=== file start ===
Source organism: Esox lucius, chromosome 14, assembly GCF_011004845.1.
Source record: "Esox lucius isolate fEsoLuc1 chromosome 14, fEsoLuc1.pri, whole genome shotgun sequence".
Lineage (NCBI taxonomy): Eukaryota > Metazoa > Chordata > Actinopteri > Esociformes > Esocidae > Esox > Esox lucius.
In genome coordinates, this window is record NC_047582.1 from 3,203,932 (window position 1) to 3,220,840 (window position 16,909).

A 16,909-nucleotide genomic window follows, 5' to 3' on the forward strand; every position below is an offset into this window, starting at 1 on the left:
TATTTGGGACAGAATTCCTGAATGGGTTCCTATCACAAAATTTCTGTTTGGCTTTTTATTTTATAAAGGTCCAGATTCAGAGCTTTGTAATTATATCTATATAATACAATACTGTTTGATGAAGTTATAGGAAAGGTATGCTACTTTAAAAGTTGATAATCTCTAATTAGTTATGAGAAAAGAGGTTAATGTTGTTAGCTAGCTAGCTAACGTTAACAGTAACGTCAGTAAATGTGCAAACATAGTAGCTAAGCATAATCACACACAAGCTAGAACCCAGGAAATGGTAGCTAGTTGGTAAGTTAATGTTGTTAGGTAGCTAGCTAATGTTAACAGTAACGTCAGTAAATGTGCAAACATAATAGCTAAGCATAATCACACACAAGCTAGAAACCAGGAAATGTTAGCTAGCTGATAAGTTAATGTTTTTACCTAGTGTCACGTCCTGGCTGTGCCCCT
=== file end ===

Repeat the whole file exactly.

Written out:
Source organism: Esox lucius, chromosome 14, assembly GCF_011004845.1.
Source record: "Esox lucius isolate fEsoLuc1 chromosome 14, fEsoLuc1.pri, whole genome shotgun sequence".
Lineage (NCBI taxonomy): Eukaryota > Metazoa > Chordata > Actinopteri > Esociformes > Esocidae > Esox > Esox lucius.
In genome coordinates, this window is record NC_047582.1 from 3,203,932 (window position 1) to 3,220,840 (window position 16,909).

A 16,909-nucleotide genomic window follows, 5' to 3' on the forward strand; every position below is an offset into this window, starting at 1 on the left:
TATTTGGGACAGAATTCCTGAATGGGTTCCTATCACAAAATTTCTGTTTGGCTTTTTATTTTATAAAGGTCCAGATTCAGAGCTTTGTAATTATATCTATATAATACAATACTGTTTGATGAAGTTATAGGAAAGGTATGCTACTTTAAAAGTTGATAATCTCTAATTAGTTATGAGAAAAGAGGTTAATGTTGTTAGCTAGCTAGCTAACGTTAACAGTAACGTCAGTAAATGTGCAAACATAGTAGCTAAGCATAATCACACACAAGCTAGAACCCAGGAAATGGTAGCTAGTTGGTAAGTTAATGTTGTTAGGTAGCTAGCTAATGTTAACAGTAACGTCAGTAAATGTGCAAACATAATAGCTAAGCATAATCACACACAAGCTAGAAACCAGGAAATGTTAGCTAGCTGATAAGTTAATGTTTTTACCTAGTGTCACGTCCTGGCTGTGCCCCT